Assignment 5.2 Reflecting Lost

Much of my work is concerned with ‘alternative documentary of place’ and communicating ‘visible’ and ‘invisible’ dimensions of:

  • Whose place? different perspectives and interests. Looking particularly at what might be meant by ‘the female gaze’ and ‘multiculturalism’
  • When place? places change over time – even over a few seconds short term, long term, historical perspective and layers – St Ives has a long and colourful history going back to ?? times
  • Subjective perspectives: exploration and deepening understanding over time and ways in which other people have translated what they see into images, including St Ives artists
  • Imagination: how I want things to be and why. Selective erasure (eg cars and rubbish bins). Simplification and expressive representation.

In this assignment I am interested in different forms of documentary photographic narrative: Photo Essays, photobooks and moving image. Continuing to explore and experiment with ways that style and technique affect the interpretations, how narratives are created within images and between images in a sequence and the potential role of text in contextualising/ complementing/ questioning the image.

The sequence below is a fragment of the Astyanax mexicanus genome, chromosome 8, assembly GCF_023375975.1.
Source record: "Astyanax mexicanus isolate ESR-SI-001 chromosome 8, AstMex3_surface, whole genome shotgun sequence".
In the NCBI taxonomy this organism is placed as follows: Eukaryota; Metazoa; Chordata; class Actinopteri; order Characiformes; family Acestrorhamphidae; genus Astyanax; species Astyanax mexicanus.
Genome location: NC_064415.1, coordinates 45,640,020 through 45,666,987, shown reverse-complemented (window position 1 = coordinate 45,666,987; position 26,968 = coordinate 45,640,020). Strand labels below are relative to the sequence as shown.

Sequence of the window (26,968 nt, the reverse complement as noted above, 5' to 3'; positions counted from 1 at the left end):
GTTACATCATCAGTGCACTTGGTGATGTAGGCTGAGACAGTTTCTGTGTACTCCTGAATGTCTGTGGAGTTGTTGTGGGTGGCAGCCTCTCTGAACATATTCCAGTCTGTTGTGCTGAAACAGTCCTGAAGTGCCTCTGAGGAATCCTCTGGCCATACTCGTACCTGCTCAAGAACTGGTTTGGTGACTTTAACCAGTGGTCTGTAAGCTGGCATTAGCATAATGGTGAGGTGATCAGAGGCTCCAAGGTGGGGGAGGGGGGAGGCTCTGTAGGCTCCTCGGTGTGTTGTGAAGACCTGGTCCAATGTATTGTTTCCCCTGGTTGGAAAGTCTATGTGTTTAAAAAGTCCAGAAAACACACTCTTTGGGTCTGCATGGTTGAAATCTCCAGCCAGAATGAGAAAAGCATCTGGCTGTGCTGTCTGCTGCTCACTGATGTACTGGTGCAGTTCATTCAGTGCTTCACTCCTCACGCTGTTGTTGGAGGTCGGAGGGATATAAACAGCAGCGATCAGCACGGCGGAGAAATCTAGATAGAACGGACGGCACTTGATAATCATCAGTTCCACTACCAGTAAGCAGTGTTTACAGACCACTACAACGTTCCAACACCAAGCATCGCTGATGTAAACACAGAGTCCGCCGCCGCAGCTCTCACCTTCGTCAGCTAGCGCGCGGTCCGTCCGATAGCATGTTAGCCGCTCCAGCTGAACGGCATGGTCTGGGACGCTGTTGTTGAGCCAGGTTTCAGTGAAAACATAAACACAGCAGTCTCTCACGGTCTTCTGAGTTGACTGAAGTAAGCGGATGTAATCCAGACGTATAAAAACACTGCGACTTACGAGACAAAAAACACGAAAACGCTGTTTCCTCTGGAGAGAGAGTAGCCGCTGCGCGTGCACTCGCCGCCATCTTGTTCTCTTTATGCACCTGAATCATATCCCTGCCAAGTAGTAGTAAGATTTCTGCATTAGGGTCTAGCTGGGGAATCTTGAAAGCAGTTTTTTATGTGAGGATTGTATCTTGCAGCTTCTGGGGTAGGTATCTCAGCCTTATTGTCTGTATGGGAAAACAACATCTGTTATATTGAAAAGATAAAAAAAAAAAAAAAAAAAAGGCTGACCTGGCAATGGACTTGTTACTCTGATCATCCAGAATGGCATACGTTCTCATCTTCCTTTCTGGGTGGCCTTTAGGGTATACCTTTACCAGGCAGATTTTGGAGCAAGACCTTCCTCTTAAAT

Reviews of narrative approaches being developed:

Assignment 5.2 takes my interest in single image narratives and image and text further to look at different types of narrative, the way the same image series can be manipulated and combined to produce very different types of narrative in different media.

Focusing on photography-based narrative, I explore the different narrative principles and questions involved in sequential, time-based and interactive media, linking to my consideration of visual narrative in VisCom4Dev and Moving Image course.

!! Still works in progress until COVID-related restrictions reduce over the summer.

I build on Assignment 2 Landscapes of Place to produce two new bodies of documentary narrative work:

5.2.1 Bridge Edgelands (photobook to be finalised with sketchbook over the summer when it is COVID-safe for me to go back)

5.2.2 Aldeburgh Lockdown Escape 2020 (book to be finalised with sketchbook and moving image presentation over the summer when I have access to my art studio and upgrade my pc)